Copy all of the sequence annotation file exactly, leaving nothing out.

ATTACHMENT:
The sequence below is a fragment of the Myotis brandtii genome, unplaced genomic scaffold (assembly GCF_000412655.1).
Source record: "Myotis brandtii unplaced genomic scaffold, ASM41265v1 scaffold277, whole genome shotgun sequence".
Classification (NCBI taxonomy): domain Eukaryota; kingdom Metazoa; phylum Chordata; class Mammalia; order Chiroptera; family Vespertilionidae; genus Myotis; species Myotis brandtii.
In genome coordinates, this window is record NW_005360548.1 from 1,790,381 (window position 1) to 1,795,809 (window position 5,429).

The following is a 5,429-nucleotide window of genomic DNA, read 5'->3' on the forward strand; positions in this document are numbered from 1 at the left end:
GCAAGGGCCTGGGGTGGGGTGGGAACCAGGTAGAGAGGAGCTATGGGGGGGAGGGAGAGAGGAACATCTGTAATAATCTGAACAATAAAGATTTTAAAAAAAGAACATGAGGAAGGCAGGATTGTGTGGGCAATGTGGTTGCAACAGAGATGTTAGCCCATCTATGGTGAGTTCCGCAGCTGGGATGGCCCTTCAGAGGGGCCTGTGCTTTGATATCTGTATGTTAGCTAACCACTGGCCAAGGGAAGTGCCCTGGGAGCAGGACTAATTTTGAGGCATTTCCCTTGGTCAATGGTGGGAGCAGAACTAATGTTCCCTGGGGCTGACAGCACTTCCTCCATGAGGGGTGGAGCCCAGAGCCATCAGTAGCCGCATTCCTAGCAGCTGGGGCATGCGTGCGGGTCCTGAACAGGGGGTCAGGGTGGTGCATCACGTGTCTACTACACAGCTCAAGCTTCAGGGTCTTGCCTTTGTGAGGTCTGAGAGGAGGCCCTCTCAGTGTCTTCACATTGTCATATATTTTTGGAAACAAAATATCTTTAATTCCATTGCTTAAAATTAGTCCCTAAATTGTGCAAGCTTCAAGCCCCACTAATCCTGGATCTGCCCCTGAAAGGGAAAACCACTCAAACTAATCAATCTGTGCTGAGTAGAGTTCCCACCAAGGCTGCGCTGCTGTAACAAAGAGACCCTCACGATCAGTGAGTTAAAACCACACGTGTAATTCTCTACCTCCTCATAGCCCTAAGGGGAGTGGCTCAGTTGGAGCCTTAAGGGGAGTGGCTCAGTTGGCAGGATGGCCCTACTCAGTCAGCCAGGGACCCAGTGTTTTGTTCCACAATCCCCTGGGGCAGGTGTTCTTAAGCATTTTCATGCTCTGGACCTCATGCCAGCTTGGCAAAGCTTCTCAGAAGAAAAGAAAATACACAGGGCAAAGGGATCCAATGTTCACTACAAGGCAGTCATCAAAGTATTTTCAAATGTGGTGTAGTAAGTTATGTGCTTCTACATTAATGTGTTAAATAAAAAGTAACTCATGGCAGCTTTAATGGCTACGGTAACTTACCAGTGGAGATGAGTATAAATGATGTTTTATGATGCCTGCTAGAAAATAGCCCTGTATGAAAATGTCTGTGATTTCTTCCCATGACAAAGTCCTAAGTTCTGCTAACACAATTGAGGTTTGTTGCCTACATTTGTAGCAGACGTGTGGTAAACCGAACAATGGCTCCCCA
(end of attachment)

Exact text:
The sequence below is a fragment of the Myotis brandtii genome, unplaced genomic scaffold (assembly GCF_000412655.1).
Source record: "Myotis brandtii unplaced genomic scaffold, ASM41265v1 scaffold277, whole genome shotgun sequence".
Classification (NCBI taxonomy): domain Eukaryota; kingdom Metazoa; phylum Chordata; class Mammalia; order Chiroptera; family Vespertilionidae; genus Myotis; species Myotis brandtii.
In genome coordinates, this window is record NW_005360548.1 from 1,790,381 (window position 1) to 1,795,809 (window position 5,429).

The following is a 5,429-nucleotide window of genomic DNA, read 5'->3' on the forward strand; positions in this document are numbered from 1 at the left end:
GCAAGGGCCTGGGGTGGGGTGGGAACCAGGTAGAGAGGAGCTATGGGGGGGAGGGAGAGAGGAACATCTGTAATAATCTGAACAATAAAGATTTTAAAAAAAGAACATGAGGAAGGCAGGATTGTGTGGGCAATGTGGTTGCAACAGAGATGTTAGCCCATCTATGGTGAGTTCCGCAGCTGGGATGGCCCTTCAGAGGGGCCTGTGCTTTGATATCTGTATGTTAGCTAACCACTGGCCAAGGGAAGTGCCCTGGGAGCAGGACTAATTTTGAGGCATTTCCCTTGGTCAATGGTGGGAGCAGAACTAATGTTCCCTGGGGCTGACAGCACTTCCTCCATGAGGGGTGGAGCCCAGAGCCATCAGTAGCCGCATTCCTAGCAGCTGGGGCATGCGTGCGGGTCCTGAACAGGGGGTCAGGGTGGTGCATCACGTGTCTACTACACAGCTCAAGCTTCAGGGTCTTGCCTTTGTGAGGTCTGAGAGGAGGCCCTCTCAGTGTCTTCACATTGTCATATATTTTTGGAAACAAAATATCTTTAATTCCATTGCTTAAAATTAGTCCCTAAATTGTGCAAGCTTCAAGCCCCACTAATCCTGGATCTGCCCCTGAAAGGGAAAACCACTCAAACTAATCAATCTGTGCTGAGTAGAGTTCCCACCAAGGCTGCGCTGCTGTAACAAAGAGACCCTCACGATCAGTGAGTTAAAACCACACGTGTAATTCTCTACCTCCTCATAGCCCTAAGGGGAGTGGCTCAGTTGGAGCCTTAAGGGGAGTGGCTCAGTTGGCAGGATGGCCCTACTCAGTCAGCCAGGGACCCAGTGTTTTGTTCCACAATCCCCTGGGGCAGGTGTTCTTAAGCATTTTCATGCTCTGGACCTCATGCCAGCTTGGCAAAGCTTCTCAGAAGAAAAGAAAATACACAGGGCAAAGGGATCCAATGTTCACTACAAGGCAGTCATCAAAGTATTTTCAAATGTGGTGTAGTAAGTTATGTGCTTCTACATTAATGTGTTAAATAAAAAGTAACTCATGGCAGCTTTAATGGCTACGGTAACTTACCAGTGGAGATGAGTATAAATGATGTTTTATGATGCCTGCTAGAAAATAGCCCTGTATGAAAATGTCTGTGATTTCTTCCCATGACAAAGTCCTAAGTTCTGCTAACACAATTGAGGTTTGTTGCCTACATTTGTAGCAGACGTGTGGTAAACCGAACAATGGCTCCCCA